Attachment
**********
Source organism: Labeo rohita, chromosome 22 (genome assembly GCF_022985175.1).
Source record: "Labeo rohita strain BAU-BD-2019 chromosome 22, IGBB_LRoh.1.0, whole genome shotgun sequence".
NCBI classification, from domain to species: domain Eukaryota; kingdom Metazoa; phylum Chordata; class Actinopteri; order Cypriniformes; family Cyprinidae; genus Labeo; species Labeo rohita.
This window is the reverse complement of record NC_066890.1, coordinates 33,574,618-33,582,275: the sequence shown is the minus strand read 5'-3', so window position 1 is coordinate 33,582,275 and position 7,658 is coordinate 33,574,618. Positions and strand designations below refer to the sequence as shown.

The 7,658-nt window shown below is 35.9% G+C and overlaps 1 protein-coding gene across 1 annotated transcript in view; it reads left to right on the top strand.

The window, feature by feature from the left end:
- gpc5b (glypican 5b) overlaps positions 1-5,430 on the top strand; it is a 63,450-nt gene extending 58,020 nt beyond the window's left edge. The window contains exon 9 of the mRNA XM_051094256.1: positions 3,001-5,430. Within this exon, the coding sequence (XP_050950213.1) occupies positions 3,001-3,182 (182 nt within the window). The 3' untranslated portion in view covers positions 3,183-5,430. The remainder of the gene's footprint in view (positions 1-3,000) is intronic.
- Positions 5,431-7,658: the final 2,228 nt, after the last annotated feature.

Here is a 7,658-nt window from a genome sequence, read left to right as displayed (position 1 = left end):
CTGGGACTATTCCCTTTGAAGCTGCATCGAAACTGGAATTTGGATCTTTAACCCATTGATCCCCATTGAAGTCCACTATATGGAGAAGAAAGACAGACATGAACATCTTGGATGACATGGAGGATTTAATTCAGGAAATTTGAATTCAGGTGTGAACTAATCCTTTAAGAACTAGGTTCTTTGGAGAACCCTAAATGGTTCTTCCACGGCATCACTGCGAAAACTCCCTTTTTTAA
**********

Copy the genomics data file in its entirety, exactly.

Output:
Source organism: Labeo rohita, chromosome 22 (genome assembly GCF_022985175.1).
Source record: "Labeo rohita strain BAU-BD-2019 chromosome 22, IGBB_LRoh.1.0, whole genome shotgun sequence".
NCBI classification, from domain to species: domain Eukaryota; kingdom Metazoa; phylum Chordata; class Actinopteri; order Cypriniformes; family Cyprinidae; genus Labeo; species Labeo rohita.
This window is the reverse complement of record NC_066890.1, coordinates 33,574,618-33,582,275: the sequence shown is the minus strand read 5'-3', so window position 1 is coordinate 33,582,275 and position 7,658 is coordinate 33,574,618. Positions and strand designations below refer to the sequence as shown.

The 7,658-nt window shown below is 35.9% G+C and overlaps 1 protein-coding gene across 1 annotated transcript in view; it reads left to right on the top strand.

The window, feature by feature from the left end:
- gpc5b (glypican 5b) overlaps positions 1-5,430 on the top strand; it is a 63,450-nt gene extending 58,020 nt beyond the window's left edge. The window contains exon 9 of the mRNA XM_051094256.1: positions 3,001-5,430. Within this exon, the coding sequence (XP_050950213.1) occupies positions 3,001-3,182 (182 nt within the window). The 3' untranslated portion in view covers positions 3,183-5,430. The remainder of the gene's footprint in view (positions 1-3,000) is intronic.
- Positions 5,431-7,658: the final 2,228 nt, after the last annotated feature.

Here is a 7,658-nt window from a genome sequence, read left to right as displayed (position 1 = left end):
CTGGGACTATTCCCTTTGAAGCTGCATCGAAACTGGAATTTGGATCTTTAACCCATTGATCCCCATTGAAGTCCACTATATGGAGAAGAAAGACAGACATGAACATCTTGGATGACATGGAGGATTTAATTCAGGAAATTTGAATTCAGGTGTGAACTAATCCTTTAAGAACTAGGTTCTTTGGAGAACCCTAAATGGTTCTTCCACGGCATCACTGCGAAAACTCCCTTTTTTAA